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Some books deserve their title and others, like this one, definitely do not. For this is not a comprehensive survey of the British contribution to neurology through 250 years. Thank goodness; because such an account could so easily be familiar and self important. Instead, Clifford Rose has assembled a delightful and quixotic collection of essays from an international panel of authors; only six of the 20 contributors are British. He has eschewed the predictable; the chapter on Gowers, for instance, is devoted solely to his promotion of the use of shorthand in medicine. Of the three chapters on Hughlings-Jackson, one is an extrapolation of his ideas on neurophysiology to the archaeological record of human mental evolution. Humour abounds from even the most unpromising subjects. “There is something especially delicious about controversy and acrimony,” writes Robert Gordon on the Bell Magendie debate in his impish chapter on collecting antiquarian neurological books. The diplomatic skills of John Fothergill, who described trigeminal neuralgia in the 18th century, are carefully recorded. A patient, the Earl of Macclesfield, asked him over the dinner table whether the food they were eating was wholesome: “Does your Lordship like it?” Fothergill asked. Yes, the Earl replied. “Does it agree with your Lordship?” Yes. “Why then it is wholesome”. Compston uses the anatomical illustrations of 18th and 19th century neurological texts to illustrate the emerging clinicopathological technique. CU Smith makes an excellent case for stressing the importance of the young JZ Young's visit to Naples in 1928, where he rediscovered the squid giant axon that was to become such a fruitful experimental model in the hands of Hodgkin and Huxley and Curtis and Cole. In 1940 Young was to write “unfortunately work was terminated by the outbreak of war which rendered the capture of squids impossible”.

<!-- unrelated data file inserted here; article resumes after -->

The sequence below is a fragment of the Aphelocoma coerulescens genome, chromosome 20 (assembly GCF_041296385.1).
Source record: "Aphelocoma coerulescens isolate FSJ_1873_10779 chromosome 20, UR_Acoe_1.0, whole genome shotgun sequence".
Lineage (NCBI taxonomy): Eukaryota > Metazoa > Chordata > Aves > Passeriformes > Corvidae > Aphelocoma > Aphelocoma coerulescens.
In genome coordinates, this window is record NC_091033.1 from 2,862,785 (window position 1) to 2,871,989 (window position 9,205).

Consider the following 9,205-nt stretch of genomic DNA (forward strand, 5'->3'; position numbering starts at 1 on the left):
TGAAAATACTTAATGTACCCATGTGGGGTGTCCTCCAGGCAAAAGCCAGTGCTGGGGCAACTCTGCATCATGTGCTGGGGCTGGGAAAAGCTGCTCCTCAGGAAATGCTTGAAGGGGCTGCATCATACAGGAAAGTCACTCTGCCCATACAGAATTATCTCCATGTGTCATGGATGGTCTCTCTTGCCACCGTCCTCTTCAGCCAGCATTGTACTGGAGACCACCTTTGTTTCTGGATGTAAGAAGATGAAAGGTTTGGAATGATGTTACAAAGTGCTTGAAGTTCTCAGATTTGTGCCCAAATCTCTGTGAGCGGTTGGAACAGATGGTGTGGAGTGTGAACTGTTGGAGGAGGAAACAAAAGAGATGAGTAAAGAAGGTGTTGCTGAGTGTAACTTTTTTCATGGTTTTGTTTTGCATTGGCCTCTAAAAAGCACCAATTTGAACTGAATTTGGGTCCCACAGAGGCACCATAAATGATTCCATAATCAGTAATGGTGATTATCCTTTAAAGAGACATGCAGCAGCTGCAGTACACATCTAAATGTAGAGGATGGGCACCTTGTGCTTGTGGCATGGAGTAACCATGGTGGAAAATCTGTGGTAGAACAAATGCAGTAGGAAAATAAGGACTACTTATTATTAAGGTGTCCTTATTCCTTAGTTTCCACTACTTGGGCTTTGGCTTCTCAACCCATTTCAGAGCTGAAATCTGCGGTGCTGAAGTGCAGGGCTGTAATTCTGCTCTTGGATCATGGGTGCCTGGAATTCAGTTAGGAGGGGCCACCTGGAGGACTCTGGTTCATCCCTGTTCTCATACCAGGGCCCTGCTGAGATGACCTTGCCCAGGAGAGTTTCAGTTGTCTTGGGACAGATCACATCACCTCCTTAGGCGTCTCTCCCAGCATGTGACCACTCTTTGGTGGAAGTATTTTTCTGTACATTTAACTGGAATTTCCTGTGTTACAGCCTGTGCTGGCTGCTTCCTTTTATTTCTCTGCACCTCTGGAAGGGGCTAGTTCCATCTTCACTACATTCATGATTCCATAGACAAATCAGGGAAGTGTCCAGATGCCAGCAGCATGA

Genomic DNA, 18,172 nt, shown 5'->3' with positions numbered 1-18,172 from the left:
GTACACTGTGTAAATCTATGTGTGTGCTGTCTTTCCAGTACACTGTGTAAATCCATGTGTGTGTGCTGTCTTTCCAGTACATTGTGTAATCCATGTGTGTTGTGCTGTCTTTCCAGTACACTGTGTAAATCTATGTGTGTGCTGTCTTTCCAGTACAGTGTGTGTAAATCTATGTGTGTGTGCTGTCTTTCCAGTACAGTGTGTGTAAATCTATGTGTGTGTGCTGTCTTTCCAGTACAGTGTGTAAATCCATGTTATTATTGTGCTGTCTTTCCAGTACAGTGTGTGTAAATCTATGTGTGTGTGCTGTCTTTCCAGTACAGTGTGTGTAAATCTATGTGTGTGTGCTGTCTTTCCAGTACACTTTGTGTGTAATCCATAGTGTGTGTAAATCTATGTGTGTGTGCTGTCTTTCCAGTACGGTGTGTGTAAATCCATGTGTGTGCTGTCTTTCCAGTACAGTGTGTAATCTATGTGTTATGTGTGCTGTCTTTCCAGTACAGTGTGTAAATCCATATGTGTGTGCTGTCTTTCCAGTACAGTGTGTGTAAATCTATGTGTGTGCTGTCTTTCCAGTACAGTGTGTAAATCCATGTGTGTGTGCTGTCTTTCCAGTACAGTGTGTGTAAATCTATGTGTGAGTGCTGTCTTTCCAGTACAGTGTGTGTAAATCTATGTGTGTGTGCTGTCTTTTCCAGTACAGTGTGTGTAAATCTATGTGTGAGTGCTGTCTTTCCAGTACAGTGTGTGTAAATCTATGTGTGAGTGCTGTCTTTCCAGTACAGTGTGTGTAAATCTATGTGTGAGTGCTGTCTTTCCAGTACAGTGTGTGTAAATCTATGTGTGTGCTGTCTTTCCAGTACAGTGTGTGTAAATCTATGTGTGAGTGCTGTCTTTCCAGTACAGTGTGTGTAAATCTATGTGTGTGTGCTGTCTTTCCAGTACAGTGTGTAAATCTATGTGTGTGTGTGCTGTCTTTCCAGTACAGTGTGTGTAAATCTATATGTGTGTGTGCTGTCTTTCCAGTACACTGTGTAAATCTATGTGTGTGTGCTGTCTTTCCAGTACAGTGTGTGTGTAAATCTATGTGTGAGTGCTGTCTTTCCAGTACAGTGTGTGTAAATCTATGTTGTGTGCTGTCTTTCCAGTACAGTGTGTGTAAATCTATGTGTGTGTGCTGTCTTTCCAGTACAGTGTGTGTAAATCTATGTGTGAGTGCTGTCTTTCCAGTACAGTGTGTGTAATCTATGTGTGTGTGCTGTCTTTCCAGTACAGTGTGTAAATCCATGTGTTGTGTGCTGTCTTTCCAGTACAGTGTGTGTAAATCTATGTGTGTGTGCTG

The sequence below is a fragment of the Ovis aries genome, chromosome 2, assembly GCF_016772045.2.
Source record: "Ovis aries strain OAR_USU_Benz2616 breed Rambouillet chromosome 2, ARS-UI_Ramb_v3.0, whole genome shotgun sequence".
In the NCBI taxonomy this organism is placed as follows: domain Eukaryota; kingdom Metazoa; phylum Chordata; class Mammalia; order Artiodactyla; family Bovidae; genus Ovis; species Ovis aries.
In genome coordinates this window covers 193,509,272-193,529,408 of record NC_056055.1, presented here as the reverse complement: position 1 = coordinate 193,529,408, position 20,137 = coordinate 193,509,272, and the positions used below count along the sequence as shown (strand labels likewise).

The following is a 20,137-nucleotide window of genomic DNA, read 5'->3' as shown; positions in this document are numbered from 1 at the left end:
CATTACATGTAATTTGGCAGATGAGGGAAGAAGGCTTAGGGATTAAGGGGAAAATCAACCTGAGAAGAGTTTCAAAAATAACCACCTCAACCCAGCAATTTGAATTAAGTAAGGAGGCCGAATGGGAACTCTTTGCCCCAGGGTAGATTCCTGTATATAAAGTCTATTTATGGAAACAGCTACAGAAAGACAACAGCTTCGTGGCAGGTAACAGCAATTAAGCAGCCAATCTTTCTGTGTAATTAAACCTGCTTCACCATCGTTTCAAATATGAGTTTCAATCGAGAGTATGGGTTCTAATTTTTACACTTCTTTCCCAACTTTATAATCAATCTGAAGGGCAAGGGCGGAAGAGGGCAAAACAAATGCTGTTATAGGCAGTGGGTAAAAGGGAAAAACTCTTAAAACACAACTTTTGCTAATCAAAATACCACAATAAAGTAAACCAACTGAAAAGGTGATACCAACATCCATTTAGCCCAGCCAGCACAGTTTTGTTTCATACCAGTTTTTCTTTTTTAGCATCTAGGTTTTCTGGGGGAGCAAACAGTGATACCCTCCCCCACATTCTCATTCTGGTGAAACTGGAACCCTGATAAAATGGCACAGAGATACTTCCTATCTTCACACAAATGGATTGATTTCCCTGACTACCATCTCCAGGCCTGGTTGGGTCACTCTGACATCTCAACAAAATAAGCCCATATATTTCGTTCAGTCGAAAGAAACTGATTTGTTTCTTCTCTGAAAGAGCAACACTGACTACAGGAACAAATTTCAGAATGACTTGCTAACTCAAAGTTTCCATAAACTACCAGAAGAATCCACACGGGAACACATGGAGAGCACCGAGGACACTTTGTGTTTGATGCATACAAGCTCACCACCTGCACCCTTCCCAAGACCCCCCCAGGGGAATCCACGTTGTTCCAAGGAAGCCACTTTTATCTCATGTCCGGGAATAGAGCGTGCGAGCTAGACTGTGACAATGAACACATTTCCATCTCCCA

Purists may be upset that familiar neurological icons are not given the usual plaudits; in particular, in 274 pages, there are only four passing references to the National Hospital, Queen Square. But the familiar can be boring and this compulsive little book most certainly is not.
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